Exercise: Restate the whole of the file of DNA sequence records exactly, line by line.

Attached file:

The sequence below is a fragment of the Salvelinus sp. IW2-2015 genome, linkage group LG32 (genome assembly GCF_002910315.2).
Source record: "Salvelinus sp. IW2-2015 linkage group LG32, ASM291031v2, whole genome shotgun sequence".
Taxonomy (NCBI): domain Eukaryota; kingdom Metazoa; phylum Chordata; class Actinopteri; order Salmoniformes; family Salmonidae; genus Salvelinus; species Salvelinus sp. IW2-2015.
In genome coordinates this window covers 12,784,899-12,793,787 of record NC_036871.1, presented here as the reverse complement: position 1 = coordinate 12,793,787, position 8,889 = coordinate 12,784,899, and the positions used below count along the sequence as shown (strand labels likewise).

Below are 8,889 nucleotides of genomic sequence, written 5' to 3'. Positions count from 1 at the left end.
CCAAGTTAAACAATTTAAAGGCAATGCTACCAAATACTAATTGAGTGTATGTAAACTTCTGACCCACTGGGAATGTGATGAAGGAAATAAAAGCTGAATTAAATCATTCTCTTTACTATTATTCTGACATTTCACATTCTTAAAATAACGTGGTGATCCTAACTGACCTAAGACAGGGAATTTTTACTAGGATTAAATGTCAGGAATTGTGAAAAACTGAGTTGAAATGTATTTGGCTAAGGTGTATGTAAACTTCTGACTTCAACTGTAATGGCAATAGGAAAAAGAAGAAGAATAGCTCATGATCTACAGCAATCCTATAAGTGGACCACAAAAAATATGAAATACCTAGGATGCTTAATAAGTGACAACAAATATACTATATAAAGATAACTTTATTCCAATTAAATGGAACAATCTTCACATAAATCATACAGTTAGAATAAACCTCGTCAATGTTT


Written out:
The sequence below is a fragment of the Salvelinus sp. IW2-2015 genome, linkage group LG32 (genome assembly GCF_002910315.2).
Source record: "Salvelinus sp. IW2-2015 linkage group LG32, ASM291031v2, whole genome shotgun sequence".
Taxonomy (NCBI): domain Eukaryota; kingdom Metazoa; phylum Chordata; class Actinopteri; order Salmoniformes; family Salmonidae; genus Salvelinus; species Salvelinus sp. IW2-2015.
In genome coordinates this window covers 12,784,899-12,793,787 of record NC_036871.1, presented here as the reverse complement: position 1 = coordinate 12,793,787, position 8,889 = coordinate 12,784,899, and the positions used below count along the sequence as shown (strand labels likewise).

Below are 8,889 nucleotides of genomic sequence, written 5' to 3'. Positions count from 1 at the left end.
CCAAGTTAAACAATTTAAAGGCAATGCTACCAAATACTAATTGAGTGTATGTAAACTTCTGACCCACTGGGAATGTGATGAAGGAAATAAAAGCTGAATTAAATCATTCTCTTTACTATTATTCTGACATTTCACATTCTTAAAATAACGTGGTGATCCTAACTGACCTAAGACAGGGAATTTTTACTAGGATTAAATGTCAGGAATTGTGAAAAACTGAGTTGAAATGTATTTGGCTAAGGTGTATGTAAACTTCTGACTTCAACTGTAATGGCAATAGGAAAAAGAAGAAGAATAGCTCATGATCTACAGCAATCCTATAAGTGGACCACAAAAAATATGAAATACCTAGGATGCTTAATAAGTGACAACAAATATACTATATAAAGATAACTTTATTCCAATTAAATGGAACAATCTTCACATAAATCATACAGTTAGAATAAACCTCGTCAATGTTT